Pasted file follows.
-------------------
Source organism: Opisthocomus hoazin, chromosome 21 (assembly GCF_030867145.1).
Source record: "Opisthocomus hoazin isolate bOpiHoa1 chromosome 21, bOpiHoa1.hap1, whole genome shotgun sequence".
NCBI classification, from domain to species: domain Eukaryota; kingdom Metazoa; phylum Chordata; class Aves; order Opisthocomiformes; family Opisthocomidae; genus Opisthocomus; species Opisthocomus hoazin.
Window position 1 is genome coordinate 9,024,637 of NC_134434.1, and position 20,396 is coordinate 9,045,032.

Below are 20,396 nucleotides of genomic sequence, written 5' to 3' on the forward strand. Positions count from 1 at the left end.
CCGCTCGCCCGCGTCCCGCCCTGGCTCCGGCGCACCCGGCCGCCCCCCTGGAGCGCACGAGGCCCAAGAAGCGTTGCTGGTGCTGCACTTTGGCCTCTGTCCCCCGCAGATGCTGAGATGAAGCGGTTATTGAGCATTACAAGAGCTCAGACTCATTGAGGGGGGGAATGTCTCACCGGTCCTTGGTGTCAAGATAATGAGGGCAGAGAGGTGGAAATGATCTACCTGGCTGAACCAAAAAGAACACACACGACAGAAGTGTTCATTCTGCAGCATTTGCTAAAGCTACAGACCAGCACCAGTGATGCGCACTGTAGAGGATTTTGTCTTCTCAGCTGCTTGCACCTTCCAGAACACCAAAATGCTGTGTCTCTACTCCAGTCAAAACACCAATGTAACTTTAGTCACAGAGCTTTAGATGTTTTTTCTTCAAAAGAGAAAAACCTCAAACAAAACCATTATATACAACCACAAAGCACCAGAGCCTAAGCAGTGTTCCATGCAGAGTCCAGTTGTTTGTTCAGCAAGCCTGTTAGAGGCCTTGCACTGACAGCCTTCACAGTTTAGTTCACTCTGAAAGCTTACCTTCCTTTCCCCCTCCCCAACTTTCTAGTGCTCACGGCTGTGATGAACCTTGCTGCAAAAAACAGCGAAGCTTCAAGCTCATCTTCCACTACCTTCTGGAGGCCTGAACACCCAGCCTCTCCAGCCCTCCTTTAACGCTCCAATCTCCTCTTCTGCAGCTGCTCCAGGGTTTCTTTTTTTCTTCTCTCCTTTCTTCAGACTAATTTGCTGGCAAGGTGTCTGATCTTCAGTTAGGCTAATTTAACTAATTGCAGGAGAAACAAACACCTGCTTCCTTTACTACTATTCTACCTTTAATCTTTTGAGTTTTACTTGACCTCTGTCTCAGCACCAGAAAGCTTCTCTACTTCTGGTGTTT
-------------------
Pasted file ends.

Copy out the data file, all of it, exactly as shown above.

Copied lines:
Source organism: Opisthocomus hoazin, chromosome 21 (assembly GCF_030867145.1).
Source record: "Opisthocomus hoazin isolate bOpiHoa1 chromosome 21, bOpiHoa1.hap1, whole genome shotgun sequence".
NCBI classification, from domain to species: domain Eukaryota; kingdom Metazoa; phylum Chordata; class Aves; order Opisthocomiformes; family Opisthocomidae; genus Opisthocomus; species Opisthocomus hoazin.
Window position 1 is genome coordinate 9,024,637 of NC_134434.1, and position 20,396 is coordinate 9,045,032.

Below are 20,396 nucleotides of genomic sequence, written 5' to 3' on the forward strand. Positions count from 1 at the left end.
CCGCTCGCCCGCGTCCCGCCCTGGCTCCGGCGCACCCGGCCGCCCCCCTGGAGCGCACGAGGCCCAAGAAGCGTTGCTGGTGCTGCACTTTGGCCTCTGTCCCCCGCAGATGCTGAGATGAAGCGGTTATTGAGCATTACAAGAGCTCAGACTCATTGAGGGGGGGAATGTCTCACCGGTCCTTGGTGTCAAGATAATGAGGGCAGAGAGGTGGAAATGATCTACCTGGCTGAACCAAAAAGAACACACACGACAGAAGTGTTCATTCTGCAGCATTTGCTAAAGCTACAGACCAGCACCAGTGATGCGCACTGTAGAGGATTTTGTCTTCTCAGCTGCTTGCACCTTCCAGAACACCAAAATGCTGTGTCTCTACTCCAGTCAAAACACCAATGTAACTTTAGTCACAGAGCTTTAGATGTTTTTTCTTCAAAAGAGAAAAACCTCAAACAAAACCATTATATACAACCACAAAGCACCAGAGCCTAAGCAGTGTTCCATGCAGAGTCCAGTTGTTTGTTCAGCAAGCCTGTTAGAGGCCTTGCACTGACAGCCTTCACAGTTTAGTTCACTCTGAAAGCTTACCTTCCTTTCCCCCTCCCCAACTTTCTAGTGCTCACGGCTGTGATGAACCTTGCTGCAAAAAACAGCGAAGCTTCAAGCTCATCTTCCACTACCTTCTGGAGGCCTGAACACCCAGCCTCTCCAGCCCTCCTTTAACGCTCCAATCTCCTCTTCTGCAGCTGCTCCAGGGTTTCTTTTTTTCTTCTCTCCTTTCTTCAGACTAATTTGCTGGCAAGGTGTCTGATCTTCAGTTAGGCTAATTTAACTAATTGCAGGAGAAACAAACACCTGCTTCCTTTACTACTATTCTACCTTTAATCTTTTGAGTTTTACTTGACCTCTGTCTCAGCACCAGAAAGCTTCTCTACTTCTGGTGTTT